In English, finite verbs lacking subjects are normal in imperative sentences:

Exclamation mark

exclamation point!exclamation marks
When written, imperative sentences are often, but not always, terminated with an exclamation mark.
A sentence ending in an exclamation mark may represent an exclamation or an interjection (such as "Wow!", "Boo!"), or an imperative ("Stop!"), or may indicate astonishment or surprise: "They were the footprints of a gigantic hound!"

Do-support

do''-supportauxiliary ''dodo
Do-support is required for negated imperatives even when the verb is the copula be:

German language

GermanGerman-languageGerman-speaking
Other languages such as Latin, French and German have a greater variety of inflected imperative forms, marked for person and number, their formation often depending on a verb's conjugation pattern.

Affirmation and negation

negationnegativepolarity
There may also be differences of syntax between affirmative and negative imperative sentences.

French language

FrenchfrancophoneFrench-language
Other languages such as Latin, French and German have a greater variety of inflected imperative forms, marked for person and number, their formation often depending on a verb's conjugation pattern.
The finite moods include the indicative mood (indicatif), the subjunctive mood (subjonctif), the imperative mood (impératif), and the conditional mood (conditionnel).

Korean speech levels

speech levelsKoreanlevels of honorific
Korean has six levels of honorific, all of which have their own imperative endings.
The names of the seven levels are derived from the non-honorific imperative form of the verb hada (하다; "to do") in each level, plus the suffix che, which means "style".

Null-subject language

null subject languagenull subjectnull-subject
Many languages, even not normally null-subject languages, omit the subject pronoun in imperative sentences, as usually occurs in English (see below).

Ancient Greek

GreekClassical GreekGr.
Ancient Greek has imperative forms for present, aorist, and perfect tenses for the active, middle, and passive voices.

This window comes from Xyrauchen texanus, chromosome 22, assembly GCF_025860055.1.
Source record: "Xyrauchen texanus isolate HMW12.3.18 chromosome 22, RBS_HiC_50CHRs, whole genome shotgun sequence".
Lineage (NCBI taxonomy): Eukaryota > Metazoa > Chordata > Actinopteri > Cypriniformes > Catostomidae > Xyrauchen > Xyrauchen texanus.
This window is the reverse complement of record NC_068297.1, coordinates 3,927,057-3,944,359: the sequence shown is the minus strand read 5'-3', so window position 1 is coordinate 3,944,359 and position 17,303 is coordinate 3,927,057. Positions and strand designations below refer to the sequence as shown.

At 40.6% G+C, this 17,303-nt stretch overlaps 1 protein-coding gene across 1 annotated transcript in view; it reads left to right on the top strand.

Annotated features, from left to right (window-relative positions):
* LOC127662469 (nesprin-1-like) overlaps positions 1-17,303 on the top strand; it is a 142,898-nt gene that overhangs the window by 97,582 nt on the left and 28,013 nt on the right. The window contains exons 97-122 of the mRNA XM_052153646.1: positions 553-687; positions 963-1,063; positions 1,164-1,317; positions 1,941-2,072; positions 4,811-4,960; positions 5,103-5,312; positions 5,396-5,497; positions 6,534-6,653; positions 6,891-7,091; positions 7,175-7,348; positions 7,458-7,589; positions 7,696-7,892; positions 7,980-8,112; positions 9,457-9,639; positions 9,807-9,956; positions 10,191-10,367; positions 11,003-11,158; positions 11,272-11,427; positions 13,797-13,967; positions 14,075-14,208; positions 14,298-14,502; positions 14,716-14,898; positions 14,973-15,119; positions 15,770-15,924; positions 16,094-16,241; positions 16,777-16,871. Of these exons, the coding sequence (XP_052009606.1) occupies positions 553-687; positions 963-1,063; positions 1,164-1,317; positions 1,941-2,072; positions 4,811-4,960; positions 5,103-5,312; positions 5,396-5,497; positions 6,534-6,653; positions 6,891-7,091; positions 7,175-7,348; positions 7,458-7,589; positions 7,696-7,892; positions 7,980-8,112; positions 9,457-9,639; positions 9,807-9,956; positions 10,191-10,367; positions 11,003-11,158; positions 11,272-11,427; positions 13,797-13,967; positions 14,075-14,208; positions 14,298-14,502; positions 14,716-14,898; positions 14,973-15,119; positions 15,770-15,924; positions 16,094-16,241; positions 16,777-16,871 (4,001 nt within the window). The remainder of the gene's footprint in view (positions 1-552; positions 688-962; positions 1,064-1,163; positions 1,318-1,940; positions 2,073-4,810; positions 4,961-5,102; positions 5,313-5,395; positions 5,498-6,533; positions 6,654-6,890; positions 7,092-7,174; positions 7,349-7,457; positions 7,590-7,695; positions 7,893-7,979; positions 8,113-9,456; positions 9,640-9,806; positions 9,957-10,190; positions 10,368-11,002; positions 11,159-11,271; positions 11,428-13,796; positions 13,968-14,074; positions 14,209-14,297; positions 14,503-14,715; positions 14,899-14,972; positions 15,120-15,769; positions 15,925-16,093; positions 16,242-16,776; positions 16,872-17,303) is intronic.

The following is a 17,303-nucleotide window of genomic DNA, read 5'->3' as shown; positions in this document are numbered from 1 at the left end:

Verbs have four moods (indicative, imperative, subjunctive, and optative) and three voices (active, middle, and passive), as well as three persons (first, second, and third) and various other forms.

Voseo

vosa special form of the second personalternative to ''tú
vos (alternative to tú) usually takes the same forms as tú (usually with slightly different emphasis) but unique forms exist for it as well.
Vos also differs in its affirmative imperative conjugation from both tú and vosotros.

Subjunctive mood

subjunctivePresent subjunctiveconjunctive
Since there exists no actual imperative corresponding to Sie, the form is paraphrased with the third-person plural of the present subjunctive followed by the pronoun:

Irish language

IrishGaelicIrish Gaelic
Irish has imperative forms in all three persons and both numbers, although the first person singular is most commonly found in the negative (e.g. ná cloisim sin arís "let me not hear that again").
Verbs conjugate for 3 tenses: past, present, future; 2 aspects: simple, habitual; 2 numbers: singular, plural; 4 moods: indicative, subjunctive, conditional, imperative; relative forms; and in some verbs, independent and dependent forms.

Korean language

KoreanKorean-languageKorea
Korean has six levels of honorific, all of which have their own imperative endings.
The names of the seven levels are derived from the non-honorific imperative form of the verb 하다 (hada, "do") in each level, plus the suffix 체 ("che", Hanja: 體), which means "style".